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Phil Phil is offline
 
Join Date: Nov 2006
Location: Waco, Texas
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Kyle,

Use a ratchet strap between the nose gear and your motor mount or possibly even over the top of the motor (if you have a decent spot to put load on it without damaging anything). With a few cranks on the strap, you can get enough compression to slide the bolt through.

Phil
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  #17  
Old 05-04-2018, 09:28 AM
dhmoose dhmoose is offline
 
Join Date: Jun 2010
Location: Portland, OR
Posts: 322
Default Slop

I just did my condition inspection and have the slop from the VA-144 bushing. For me, it appears to be the pilot side bushing since the play is vertical and to the passenger side. I spoke to Vans about this and they could only give me specs on the minimum and maximum difference between the bushing outer diameter and weldments inner diameter. For reference, here are the numbers so you can check yours against these:

Max difference between OD of bushing and inner is 0.016, minimum of 0.004

Im probably going to order the oversized bushing and have a machine shop turn it down.
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  #18  
Old 05-04-2018, 09:49 AM
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Paddy Paddy is offline
 
Join Date: Jul 2008
Location: Chicago
Posts: 161
Default Bushings

I think what we have here is a question of serviceable vs optimal in terms of fit. I would guess that primary reason the original bushings provided with the kit are somewhat undersized is to account for production tolerances in the weldment socket. My observation was that that socket within which the bushing fits isn't perfectly round, some are more round than others and none of them are reamed after welding, so there's always going to be a variance in fit (and wear for that matter) because of that. An undersized bushing will fit them all without having to up the tolerance on the weldment. In my plane, the slop was more than I was comfortable with, so I made my own bushings to improve the fit. There's still clearance for the lubricant interface, but the clunking in the nosegear when lightly loaded is greatly reduced (as is the impulse loading that accompanied the clunking). Incidentally, I only replaced 2 of the 3 bushngs, the 3rd was close enough to leave it alone. For what it's worth, I also replaced some (not all) of the bushings in the flight control linkage because of the same variance in fit.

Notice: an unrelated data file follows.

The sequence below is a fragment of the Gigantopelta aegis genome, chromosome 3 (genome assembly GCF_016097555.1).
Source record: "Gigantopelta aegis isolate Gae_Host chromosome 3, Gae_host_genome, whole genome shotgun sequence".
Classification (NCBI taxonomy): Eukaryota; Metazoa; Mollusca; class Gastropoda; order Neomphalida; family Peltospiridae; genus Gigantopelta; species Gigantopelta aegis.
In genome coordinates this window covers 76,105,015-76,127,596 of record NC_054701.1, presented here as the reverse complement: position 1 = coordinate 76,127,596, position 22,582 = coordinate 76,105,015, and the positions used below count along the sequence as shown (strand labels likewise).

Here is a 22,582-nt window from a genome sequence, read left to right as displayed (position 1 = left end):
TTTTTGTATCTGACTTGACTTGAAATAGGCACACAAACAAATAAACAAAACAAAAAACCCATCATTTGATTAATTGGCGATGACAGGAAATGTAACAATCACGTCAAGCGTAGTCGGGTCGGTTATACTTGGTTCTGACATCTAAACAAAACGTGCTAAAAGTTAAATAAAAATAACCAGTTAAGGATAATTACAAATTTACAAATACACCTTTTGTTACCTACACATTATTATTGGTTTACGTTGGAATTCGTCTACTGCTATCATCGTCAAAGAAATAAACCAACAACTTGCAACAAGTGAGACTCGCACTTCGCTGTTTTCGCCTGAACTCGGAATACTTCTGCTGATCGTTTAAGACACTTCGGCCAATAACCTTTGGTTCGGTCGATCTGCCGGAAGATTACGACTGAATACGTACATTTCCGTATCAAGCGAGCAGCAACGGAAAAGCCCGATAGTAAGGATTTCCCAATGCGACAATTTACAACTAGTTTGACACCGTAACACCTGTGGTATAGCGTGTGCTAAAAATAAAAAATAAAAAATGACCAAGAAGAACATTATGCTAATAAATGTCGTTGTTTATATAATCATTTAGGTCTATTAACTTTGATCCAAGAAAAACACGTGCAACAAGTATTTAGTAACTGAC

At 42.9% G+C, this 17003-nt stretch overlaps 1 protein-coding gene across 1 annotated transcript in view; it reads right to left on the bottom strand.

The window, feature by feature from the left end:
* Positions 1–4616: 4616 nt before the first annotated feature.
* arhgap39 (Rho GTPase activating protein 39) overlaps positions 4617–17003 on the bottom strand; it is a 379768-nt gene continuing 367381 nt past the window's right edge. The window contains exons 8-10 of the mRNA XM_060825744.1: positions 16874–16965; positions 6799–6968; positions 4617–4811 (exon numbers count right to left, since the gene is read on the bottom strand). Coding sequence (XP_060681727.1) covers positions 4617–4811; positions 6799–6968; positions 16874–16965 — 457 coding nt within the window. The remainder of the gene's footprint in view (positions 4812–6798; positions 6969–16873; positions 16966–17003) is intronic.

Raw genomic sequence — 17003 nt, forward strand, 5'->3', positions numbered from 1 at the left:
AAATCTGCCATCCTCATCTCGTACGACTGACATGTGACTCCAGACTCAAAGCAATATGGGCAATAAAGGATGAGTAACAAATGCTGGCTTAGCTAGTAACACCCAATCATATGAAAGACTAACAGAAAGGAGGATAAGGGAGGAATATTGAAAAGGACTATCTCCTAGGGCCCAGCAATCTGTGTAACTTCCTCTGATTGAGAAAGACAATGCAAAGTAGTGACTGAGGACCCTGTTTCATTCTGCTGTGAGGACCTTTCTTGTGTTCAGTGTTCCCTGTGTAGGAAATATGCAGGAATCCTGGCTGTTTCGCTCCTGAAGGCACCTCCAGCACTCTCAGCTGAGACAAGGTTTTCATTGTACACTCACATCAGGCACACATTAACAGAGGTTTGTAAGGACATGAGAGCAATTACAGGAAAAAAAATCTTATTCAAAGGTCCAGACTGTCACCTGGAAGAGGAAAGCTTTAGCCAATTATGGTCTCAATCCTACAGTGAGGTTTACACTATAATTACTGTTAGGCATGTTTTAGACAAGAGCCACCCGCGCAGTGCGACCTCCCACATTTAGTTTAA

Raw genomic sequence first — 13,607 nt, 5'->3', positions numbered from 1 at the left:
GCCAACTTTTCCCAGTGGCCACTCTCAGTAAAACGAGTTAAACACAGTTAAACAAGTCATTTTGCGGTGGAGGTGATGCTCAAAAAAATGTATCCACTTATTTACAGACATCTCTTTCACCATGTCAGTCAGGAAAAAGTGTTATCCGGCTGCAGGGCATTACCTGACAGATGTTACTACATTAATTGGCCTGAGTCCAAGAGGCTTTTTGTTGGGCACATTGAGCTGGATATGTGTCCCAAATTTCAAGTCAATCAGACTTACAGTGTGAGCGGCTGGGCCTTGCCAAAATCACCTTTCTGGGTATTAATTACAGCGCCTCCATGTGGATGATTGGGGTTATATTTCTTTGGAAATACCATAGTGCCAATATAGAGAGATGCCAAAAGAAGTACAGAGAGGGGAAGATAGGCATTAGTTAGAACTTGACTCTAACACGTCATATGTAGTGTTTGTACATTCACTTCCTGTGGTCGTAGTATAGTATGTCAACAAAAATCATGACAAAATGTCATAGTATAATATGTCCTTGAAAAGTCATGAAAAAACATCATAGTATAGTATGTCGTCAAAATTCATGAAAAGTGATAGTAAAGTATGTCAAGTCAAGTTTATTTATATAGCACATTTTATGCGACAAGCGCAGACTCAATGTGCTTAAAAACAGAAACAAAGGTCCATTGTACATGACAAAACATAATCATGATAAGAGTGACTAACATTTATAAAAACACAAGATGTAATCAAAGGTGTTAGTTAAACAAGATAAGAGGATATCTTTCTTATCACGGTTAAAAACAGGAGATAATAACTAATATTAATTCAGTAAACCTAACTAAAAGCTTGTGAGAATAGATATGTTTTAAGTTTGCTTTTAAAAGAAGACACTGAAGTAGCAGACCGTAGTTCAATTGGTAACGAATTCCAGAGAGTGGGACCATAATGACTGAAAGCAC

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  #19  
Old 05-04-2018, 10:07 AM
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Paddy Paddy is offline
 
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Location: Chicago
Posts: 161
Default Ratchet Strap

It has been suggested a number of times to use a ratchet strap to pull the nose gear up to compress the elastomer discs and insert the top cap bolt. This makes sense, but the amount of compression applied can very easily be overdone (ratchet straps can be quite powerful!). Consider that if you want the maximum amount of travel and cushioning that was designed into the system, you'll want to compress the elastomers just enough to eliminate free play and no more. In my build, there was easily be enough compression on the discs with the normal weight of the engine plus a moderate pull down on the prop by a helper to get the bolt in. If there's more force than that required, there might be too many washers in there, especially after installing the elastomer plate doubler from the bulletin... Of course if you don't have a moderately calibrated helper, a strap might be a good option ;-)
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  #20  
Old 05-04-2018, 07:56 PM
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Phil Phil is offline
 
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Location: Waco, Texas
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Dont over think it. Just do it and move on.